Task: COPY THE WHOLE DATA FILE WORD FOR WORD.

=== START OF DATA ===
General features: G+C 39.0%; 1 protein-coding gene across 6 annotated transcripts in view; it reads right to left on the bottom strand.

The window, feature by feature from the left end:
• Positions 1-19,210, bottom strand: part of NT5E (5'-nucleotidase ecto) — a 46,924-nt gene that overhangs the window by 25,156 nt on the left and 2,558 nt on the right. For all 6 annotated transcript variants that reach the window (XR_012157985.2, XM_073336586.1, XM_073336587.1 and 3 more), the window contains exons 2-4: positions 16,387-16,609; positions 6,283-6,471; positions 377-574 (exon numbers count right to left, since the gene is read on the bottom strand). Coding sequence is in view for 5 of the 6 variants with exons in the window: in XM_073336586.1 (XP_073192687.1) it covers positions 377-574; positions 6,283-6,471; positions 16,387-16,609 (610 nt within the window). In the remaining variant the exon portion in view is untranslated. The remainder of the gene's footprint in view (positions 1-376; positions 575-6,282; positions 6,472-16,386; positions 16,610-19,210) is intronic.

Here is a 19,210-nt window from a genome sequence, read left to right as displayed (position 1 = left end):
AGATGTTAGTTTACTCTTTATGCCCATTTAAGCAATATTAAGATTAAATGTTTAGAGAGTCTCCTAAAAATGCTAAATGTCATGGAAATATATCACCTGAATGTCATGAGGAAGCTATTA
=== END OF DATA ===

General features: G+C 39.0%; 1 protein-coding gene across 6 annotated transcripts in view; it reads right to left on the bottom strand.

The window, feature by feature from the left end:
• Positions 1-19,210, bottom strand: part of NT5E (5'-nucleotidase ecto) — a 46,924-nt gene that overhangs the window by 25,156 nt on the left and 2,558 nt on the right. For all 6 annotated transcript variants that reach the window (XR_012157985.2, XM_073336586.1, XM_073336587.1 and 3 more), the window contains exons 2-4: positions 16,387-16,609; positions 6,283-6,471; positions 377-574 (exon numbers count right to left, since the gene is read on the bottom strand). Coding sequence is in view for 5 of the 6 variants with exons in the window: in XM_073336586.1 (XP_073192687.1) it covers positions 377-574; positions 6,283-6,471; positions 16,387-16,609 (610 nt within the window). In the remaining variant the exon portion in view is untranslated. The remainder of the gene's footprint in view (positions 1-376; positions 575-6,282; positions 6,472-16,386; positions 16,610-19,210) is intronic.

Here is a 19,210-nt window from a genome sequence, read left to right as displayed (position 1 = left end):
AGATGTTAGTTTACTCTTTATGCCCATTTAAGCAATATTAAGATTAAATGTTTAGAGAGTCTCCTAAAAATGCTAAATGTCATGGAAATATATCACCTGAATGTCATGAGGAAGCTATTA